You are invited to the Cognitive Science of Language lecture series organized by McMaster’s Department of Linguistics and Languages. The lecture will be delivered online by Dr. Veronica Whitford. Dr. Whitford is an Associate Professor and NSERC Canada Research Chair – Tier II in the Department of Psychology at the University of New Brunswick, located in the province’s capital: Fredericton. She received her PhD in Experimental Psychology from McGill University, and completed FQRNT- and NSERC-funded post-doctoral fellowships in Developmental Cognitive Neuroscience at Western University, Harvard University, and the Massachusetts Institute of Technology (MIT). Before joining the University of New Brunswick, she was an Assistant Professor in the Department of Psychology at the University of Texas at El Paso. Her research employs behavioural techniques (such as eye-tracking) and neurophysiological techniques (such as EEG) to study monolingual, bilingual, and multilingual language processing across the lifespan, in various typically and atypically developing populations, with a specific focus on reading, including the cognitive and linguistic processes that support this skill. Please email email@example.com to request a link.
Title: The Earlier the Better: Word Age of Acquisition Effects on Bilingual Eye Movement Reading Behaviour Across the Lifespan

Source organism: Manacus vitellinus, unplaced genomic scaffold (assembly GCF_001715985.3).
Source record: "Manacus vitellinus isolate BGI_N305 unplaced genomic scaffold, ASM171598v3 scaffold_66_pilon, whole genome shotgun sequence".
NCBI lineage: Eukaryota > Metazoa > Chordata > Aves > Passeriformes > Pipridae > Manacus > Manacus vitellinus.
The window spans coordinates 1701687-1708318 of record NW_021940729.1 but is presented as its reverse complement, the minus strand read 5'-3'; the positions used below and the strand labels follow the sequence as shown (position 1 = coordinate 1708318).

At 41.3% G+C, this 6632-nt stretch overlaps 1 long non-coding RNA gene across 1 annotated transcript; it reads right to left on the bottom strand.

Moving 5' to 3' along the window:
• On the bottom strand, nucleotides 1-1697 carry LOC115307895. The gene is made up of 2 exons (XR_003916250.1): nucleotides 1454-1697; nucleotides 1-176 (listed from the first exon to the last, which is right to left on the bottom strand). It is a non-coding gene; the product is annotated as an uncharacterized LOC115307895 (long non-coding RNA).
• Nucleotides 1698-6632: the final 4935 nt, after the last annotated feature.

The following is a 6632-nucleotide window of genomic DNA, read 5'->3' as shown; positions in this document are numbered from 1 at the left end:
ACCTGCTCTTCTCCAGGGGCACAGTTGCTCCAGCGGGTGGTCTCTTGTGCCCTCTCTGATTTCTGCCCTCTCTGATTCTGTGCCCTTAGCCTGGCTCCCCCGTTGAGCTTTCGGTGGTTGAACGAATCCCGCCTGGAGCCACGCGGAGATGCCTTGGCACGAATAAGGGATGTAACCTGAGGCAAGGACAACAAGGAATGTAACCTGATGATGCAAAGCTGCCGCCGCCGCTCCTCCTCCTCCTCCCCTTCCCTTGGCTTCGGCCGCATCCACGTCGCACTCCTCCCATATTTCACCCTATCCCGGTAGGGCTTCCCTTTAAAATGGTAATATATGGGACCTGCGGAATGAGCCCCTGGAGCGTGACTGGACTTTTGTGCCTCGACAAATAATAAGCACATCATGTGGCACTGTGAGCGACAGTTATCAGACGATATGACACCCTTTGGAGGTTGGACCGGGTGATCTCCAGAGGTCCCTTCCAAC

Abstract: Reading performance is central to academic success in childhood, socio-economic success in young/middle adulthood, and functional independence in late adulthood. Surprisingly, however, relatively little experimental reading research has focused on reading performance in the early and late stages of life, with the vast majority of studies focusing on monolingual young adult populations. As a result, much less is known about reading development in people from different language backgrounds, such as bilinguals. This work helps address this gap in the literature by employing eye movement recordings to examine reading performance for naturalistic texts in linguistically diverse (monolingual, bilingual) children, young adults, and older adults, as a function of a key yet understudied lexical property: word age of acquisition (word AoA; i.e., the age at which a word was learned). While many previous studies have focused on other key lexical properties, such as word length and word frequency, recent research suggests that word AoA may be an even stronger predictor of ease of word processing (Dirix & Duyck, 2017a, 2017b; Kuperman et al., 2012). Linear mixed-effects models revealed robust word AoA effects (i.e., greater processing difficulty for later-learned vs. earlier-learned words, evidenced by longer fixation durations) in all language and age groups. However, the magnitude was larger in bilinguals vs. monolinguals (and particularly during second-language vs. first-language reading among bilinguals); children vs. young adults; and older vs. younger adults. Taken together, these findings suggest that word AoA impacts reading behaviour, but especially under conditions of reduced lexical entrenchment (i.e., reduced ease of word processing): (1) when reading experience is divided between two languages; (2) when reading in a weaker, later-learned language; (2) when reading skills are still developing; and (3) when reading skills are impacted by age-related changes in sensory and neurocognitive processing.
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